French New Wave Essay

1564 words - 6 pages

P a g e | 1 of 5
FTV 209 Assessment 1
Laura Williams 207852
How has French New Wave film makers impacted on current film and
television today?
Laura Williams
Screen History
FTV 209

P a g e | 2 of 5
FTV 209 Assessment 1
Laura Williams 207852
French New Wave Cinema started out as a bizarre spectacle, rejecting traditional
linear storytelling and creating a new appearance to films. A group of French film
critics working for a magazine called Cahiers di Cinéma decided to make films more
about the techniques of film, rather than the content or story line. Directors still use
this style a lot in modern films like Eternal Sunshine of the Spotless Mind, Pulp
Fiction and more. But to understand how it is used you must firstly understand what
this style is and what it consists of.
The French New Wave (FNW) style allows you to make your film in a "natural" way,
using hand held cameras, creating a documentary style, and cheaply make camera
accessories like a shopping trolley as a dolly track. FNW films had low budgets and
the originals (Breathless 1959, Jean Luc Godard) were often just filmed in the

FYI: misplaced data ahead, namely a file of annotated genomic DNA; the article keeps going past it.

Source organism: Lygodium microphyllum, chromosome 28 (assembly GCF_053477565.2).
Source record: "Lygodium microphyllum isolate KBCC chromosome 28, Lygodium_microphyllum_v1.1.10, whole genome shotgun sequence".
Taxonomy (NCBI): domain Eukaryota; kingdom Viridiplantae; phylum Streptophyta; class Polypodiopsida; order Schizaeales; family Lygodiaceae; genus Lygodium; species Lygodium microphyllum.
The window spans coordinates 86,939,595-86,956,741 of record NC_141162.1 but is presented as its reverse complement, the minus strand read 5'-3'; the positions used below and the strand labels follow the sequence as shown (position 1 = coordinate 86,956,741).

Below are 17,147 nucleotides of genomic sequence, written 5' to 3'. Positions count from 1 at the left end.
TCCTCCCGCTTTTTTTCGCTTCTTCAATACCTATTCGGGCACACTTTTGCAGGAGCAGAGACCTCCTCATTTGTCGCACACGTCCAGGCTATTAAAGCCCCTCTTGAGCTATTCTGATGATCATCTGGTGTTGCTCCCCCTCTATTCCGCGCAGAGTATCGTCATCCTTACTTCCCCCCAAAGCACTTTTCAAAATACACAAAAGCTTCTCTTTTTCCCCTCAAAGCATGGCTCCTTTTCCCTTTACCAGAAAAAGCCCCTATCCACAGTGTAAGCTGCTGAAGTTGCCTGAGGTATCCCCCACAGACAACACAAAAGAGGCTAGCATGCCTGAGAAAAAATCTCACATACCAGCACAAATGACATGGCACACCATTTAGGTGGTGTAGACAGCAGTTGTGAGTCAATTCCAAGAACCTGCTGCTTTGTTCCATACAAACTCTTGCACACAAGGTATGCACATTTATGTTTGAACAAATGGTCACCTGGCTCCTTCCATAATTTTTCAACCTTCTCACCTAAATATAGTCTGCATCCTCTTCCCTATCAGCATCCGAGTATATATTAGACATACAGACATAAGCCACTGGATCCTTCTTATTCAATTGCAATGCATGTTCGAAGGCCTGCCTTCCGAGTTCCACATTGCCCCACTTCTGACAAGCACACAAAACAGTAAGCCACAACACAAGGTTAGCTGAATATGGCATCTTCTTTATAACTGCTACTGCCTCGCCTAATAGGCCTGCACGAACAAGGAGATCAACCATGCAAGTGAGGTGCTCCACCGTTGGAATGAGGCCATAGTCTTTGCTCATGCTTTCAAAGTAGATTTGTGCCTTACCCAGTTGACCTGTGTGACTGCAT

director's friend's apartment. The actors were not professional actors, just friends of
the director and random people. If they happened to be actors then they would be
new and fresh faced so nobody knew who they were yet. It didn't matter if the acting
was poor because FNW films were more about the making of the film rather than the
telling of a story. Jump cuts were used to disguise mistakes like poor acting but then
they became a huge part of the artistic foundations of FNW. Shots were long and
continuous, with little to no editing. Sound was preferred to be recorded on set and
not back in a studio so everything was as natural as possible, and atmosphere noise
was all real. Lighting was simple and natural, used stylistically to set the tone and
mood. Most FNW films were shot on location and didn't believe in building a fake set.
Directors liked to constantly disassociate the audience with the characters and the
story line to keep reminding them that they were watching a film, and to show that
films aren't reality, just a fabricated view of it.
So is FNW still relevant and used today? Here are some examples of how FNW is
certainly still used and how the style still influences many directors in the modern
Eternal Sunshine of the Spotless Mind (2004) was directed by Michel Gondry, who
has said that he was influenced by French New Wave cinema when he directed this
movie and there are a lot of instances when we can see this is true. Many of the
scenes were unrehearsed, which means that the actors didn't get a change to act
together before the camera started rolling. They were told to just begin and the
scene would play out naturally and undirected in one constant shot. Much of the film
was shot with a hand held camera which immerses the audience into the story,
making them feel like they were there. They even used a wheel chair as a dolly in...

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